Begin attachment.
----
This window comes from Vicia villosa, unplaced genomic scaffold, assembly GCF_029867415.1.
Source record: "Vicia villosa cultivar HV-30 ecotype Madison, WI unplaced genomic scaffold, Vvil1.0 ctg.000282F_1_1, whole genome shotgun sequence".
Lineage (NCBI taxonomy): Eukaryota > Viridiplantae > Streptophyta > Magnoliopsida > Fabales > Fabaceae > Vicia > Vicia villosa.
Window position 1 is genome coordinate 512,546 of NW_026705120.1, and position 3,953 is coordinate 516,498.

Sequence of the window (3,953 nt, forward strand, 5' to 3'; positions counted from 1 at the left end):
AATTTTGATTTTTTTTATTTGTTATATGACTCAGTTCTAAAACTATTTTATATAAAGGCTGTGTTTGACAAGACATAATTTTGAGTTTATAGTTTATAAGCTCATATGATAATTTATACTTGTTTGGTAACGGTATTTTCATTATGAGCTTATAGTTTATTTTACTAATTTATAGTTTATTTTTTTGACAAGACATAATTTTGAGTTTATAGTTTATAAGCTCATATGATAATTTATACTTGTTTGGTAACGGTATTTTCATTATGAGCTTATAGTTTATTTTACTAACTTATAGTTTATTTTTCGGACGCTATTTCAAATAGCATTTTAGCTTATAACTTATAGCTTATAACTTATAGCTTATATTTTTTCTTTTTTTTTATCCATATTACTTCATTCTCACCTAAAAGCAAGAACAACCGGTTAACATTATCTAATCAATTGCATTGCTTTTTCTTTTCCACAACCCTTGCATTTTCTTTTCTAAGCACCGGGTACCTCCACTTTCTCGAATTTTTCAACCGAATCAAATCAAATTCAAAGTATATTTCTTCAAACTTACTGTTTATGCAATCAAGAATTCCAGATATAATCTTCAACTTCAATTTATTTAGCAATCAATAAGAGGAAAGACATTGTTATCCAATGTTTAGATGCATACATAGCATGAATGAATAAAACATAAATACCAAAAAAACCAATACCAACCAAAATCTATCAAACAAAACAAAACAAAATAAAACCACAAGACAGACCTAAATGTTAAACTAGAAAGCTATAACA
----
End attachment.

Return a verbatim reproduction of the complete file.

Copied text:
This window comes from Vicia villosa, unplaced genomic scaffold, assembly GCF_029867415.1.
Source record: "Vicia villosa cultivar HV-30 ecotype Madison, WI unplaced genomic scaffold, Vvil1.0 ctg.000282F_1_1, whole genome shotgun sequence".
Lineage (NCBI taxonomy): Eukaryota > Viridiplantae > Streptophyta > Magnoliopsida > Fabales > Fabaceae > Vicia > Vicia villosa.
Window position 1 is genome coordinate 512,546 of NW_026705120.1, and position 3,953 is coordinate 516,498.

Sequence of the window (3,953 nt, forward strand, 5' to 3'; positions counted from 1 at the left end):
AATTTTGATTTTTTTTATTTGTTATATGACTCAGTTCTAAAACTATTTTATATAAAGGCTGTGTTTGACAAGACATAATTTTGAGTTTATAGTTTATAAGCTCATATGATAATTTATACTTGTTTGGTAACGGTATTTTCATTATGAGCTTATAGTTTATTTTACTAATTTATAGTTTATTTTTTTGACAAGACATAATTTTGAGTTTATAGTTTATAAGCTCATATGATAATTTATACTTGTTTGGTAACGGTATTTTCATTATGAGCTTATAGTTTATTTTACTAACTTATAGTTTATTTTTCGGACGCTATTTCAAATAGCATTTTAGCTTATAACTTATAGCTTATAACTTATAGCTTATATTTTTTCTTTTTTTTTATCCATATTACTTCATTCTCACCTAAAAGCAAGAACAACCGGTTAACATTATCTAATCAATTGCATTGCTTTTTCTTTTCCACAACCCTTGCATTTTCTTTTCTAAGCACCGGGTACCTCCACTTTCTCGAATTTTTCAACCGAATCAAATCAAATTCAAAGTATATTTCTTCAAACTTACTGTTTATGCAATCAAGAATTCCAGATATAATCTTCAACTTCAATTTATTTAGCAATCAATAAGAGGAAAGACATTGTTATCCAATGTTTAGATGCATACATAGCATGAATGAATAAAACATAAATACCAAAAAAACCAATACCAACCAAAATCTATCAAACAAAACAAAACAAAATAAAACCACAAGACAGACCTAAATGTTAAACTAGAAAGCTATAACA